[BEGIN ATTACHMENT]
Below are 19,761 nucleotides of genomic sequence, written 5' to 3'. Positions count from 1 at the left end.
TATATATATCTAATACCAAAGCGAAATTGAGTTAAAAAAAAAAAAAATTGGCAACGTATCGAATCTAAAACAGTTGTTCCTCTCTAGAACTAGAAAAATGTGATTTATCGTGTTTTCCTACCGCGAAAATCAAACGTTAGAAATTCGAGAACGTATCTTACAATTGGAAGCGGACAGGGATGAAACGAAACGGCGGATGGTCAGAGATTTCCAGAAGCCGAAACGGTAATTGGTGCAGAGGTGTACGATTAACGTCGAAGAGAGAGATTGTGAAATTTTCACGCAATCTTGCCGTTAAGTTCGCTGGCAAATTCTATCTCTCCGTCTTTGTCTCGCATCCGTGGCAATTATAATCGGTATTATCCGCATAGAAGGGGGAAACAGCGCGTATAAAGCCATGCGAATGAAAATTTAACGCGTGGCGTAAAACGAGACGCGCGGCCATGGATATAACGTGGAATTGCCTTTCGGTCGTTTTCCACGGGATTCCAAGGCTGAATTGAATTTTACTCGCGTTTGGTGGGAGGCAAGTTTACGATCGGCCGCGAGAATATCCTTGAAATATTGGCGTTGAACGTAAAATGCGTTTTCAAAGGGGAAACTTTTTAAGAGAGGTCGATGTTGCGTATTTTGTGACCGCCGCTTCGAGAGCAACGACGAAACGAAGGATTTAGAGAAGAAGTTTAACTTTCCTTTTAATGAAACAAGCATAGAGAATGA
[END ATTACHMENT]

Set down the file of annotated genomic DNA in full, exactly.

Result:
Below are 19,761 nucleotides of genomic sequence, written 5' to 3'. Positions count from 1 at the left end.
TATATATATCTAATACCAAAGCGAAATTGAGTTAAAAAAAAAAAAAATTGGCAACGTATCGAATCTAAAACAGTTGTTCCTCTCTAGAACTAGAAAAATGTGATTTATCGTGTTTTCCTACCGCGAAAATCAAACGTTAGAAATTCGAGAACGTATCTTACAATTGGAAGCGGACAGGGATGAAACGAAACGGCGGATGGTCAGAGATTTCCAGAAGCCGAAACGGTAATTGGTGCAGAGGTGTACGATTAACGTCGAAGAGAGAGATTGTGAAATTTTCACGCAATCTTGCCGTTAAGTTCGCTGGCAAATTCTATCTCTCCGTCTTTGTCTCGCATCCGTGGCAATTATAATCGGTATTATCCGCATAGAAGGGGGAAACAGCGCGTATAAAGCCATGCGAATGAAAATTTAACGCGTGGCGTAAAACGAGACGCGCGGCCATGGATATAACGTGGAATTGCCTTTCGGTCGTTTTCCACGGGATTCCAAGGCTGAATTGAATTTTACTCGCGTTTGGTGGGAGGCAAGTTTACGATCGGCCGCGAGAATATCCTTGAAATATTGGCGTTGAACGTAAAATGCGTTTTCAAAGGGGAAACTTTTTAAGAGAGGTCGATGTTGCGTATTTTGTGACCGCCGCTTCGAGAGCAACGACGAAACGAAGGATTTAGAGAAGAAGTTTAACTTTCCTTTTAATGAAACAAGCATAGAGAATGA